Doris Salcedo’s Shibboleth at the Tate Modern “asks questions about the interaction of sculpture and space, about architecture and the values it enshrines, and about the shaky ideological foundations on which Western notions of modernity are built. In particular, Salcedo is addressing a long legacy of racism and colonialism that underlies the modern world.”
Due to a bunch of people falling into the gash (though IMHO you’d have to be trying quite hard to get anything stuck in there) they’ve now put up a safety barrier. There’s probably a deep sociological point to be made there, about people being prevented from hurting themselves on artistic points about racial schism. But I can’t summon it.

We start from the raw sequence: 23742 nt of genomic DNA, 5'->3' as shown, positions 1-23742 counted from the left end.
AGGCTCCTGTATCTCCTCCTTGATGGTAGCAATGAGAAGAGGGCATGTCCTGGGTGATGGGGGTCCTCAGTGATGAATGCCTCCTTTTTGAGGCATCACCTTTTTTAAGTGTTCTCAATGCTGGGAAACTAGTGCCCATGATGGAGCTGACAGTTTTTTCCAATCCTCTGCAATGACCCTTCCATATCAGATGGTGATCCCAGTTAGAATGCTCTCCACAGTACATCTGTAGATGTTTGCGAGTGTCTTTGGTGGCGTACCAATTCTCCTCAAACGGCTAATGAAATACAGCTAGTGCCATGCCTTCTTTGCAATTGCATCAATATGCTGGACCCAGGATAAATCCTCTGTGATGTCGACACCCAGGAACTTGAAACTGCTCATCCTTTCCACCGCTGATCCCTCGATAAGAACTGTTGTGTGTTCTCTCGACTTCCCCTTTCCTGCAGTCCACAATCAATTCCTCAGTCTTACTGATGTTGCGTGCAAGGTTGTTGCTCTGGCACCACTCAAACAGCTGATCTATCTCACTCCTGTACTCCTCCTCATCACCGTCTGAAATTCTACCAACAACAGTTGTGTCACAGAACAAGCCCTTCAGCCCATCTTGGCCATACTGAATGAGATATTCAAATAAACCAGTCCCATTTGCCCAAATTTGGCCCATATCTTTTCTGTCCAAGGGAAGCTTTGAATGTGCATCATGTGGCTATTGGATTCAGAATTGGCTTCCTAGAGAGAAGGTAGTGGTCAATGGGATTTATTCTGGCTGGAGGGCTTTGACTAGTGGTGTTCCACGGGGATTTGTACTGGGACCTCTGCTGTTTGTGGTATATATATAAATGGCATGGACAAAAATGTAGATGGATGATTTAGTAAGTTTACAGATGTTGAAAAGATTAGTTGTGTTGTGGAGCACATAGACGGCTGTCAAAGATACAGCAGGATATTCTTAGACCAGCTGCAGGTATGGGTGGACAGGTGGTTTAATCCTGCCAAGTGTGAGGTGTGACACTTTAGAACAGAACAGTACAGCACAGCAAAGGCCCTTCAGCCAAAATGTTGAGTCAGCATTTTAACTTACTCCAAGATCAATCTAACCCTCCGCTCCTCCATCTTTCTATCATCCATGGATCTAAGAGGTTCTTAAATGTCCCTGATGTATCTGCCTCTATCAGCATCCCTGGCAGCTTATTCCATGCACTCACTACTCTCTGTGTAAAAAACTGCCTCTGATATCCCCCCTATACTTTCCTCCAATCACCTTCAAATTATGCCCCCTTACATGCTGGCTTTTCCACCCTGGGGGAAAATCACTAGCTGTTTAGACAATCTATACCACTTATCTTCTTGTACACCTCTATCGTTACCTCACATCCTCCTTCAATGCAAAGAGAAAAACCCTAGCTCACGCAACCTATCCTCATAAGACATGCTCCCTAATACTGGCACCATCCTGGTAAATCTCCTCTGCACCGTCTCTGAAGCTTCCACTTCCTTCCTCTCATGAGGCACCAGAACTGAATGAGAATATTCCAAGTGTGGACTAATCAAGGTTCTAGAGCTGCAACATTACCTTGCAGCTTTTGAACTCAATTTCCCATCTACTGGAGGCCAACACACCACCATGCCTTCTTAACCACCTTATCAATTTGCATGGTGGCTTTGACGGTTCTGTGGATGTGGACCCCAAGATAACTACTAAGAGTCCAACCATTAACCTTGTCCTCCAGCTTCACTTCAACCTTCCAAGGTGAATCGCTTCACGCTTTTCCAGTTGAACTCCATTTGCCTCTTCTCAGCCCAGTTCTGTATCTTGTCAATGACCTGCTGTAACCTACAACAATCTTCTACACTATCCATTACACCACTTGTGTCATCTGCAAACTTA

Next time you moan about having to process 100 digital images or about having to go to the lab to pic up some negatives spare a thought for this poor guy.
“1909 | ALASKA, UNITED STATES - Washing his films in iceberg-choked seawater was an everyday chore for photographer Oscar D. Von Engeln during the summer months he spent on a National Geographic-sponsored expedition in Alaska. (Photo by Oscar D. Von Engeln) (via 125 Years of National Geographic - The Big Picture - Boston.com)”
Ronald Brown stepped on a land mine while on a mission in France in August 1944. The blast peppered his left leg with red-hot fragments and he was forced to crawl two miles to safety. But because of medical conditions of the day it was thought safer to leave shrapnel in his body. His family had him cremated and were stunned when staff handed them back a big bag of shrapnel. The bag contained a whopping 6oz of bomb shrapnel that he had been carrying around for 60 years.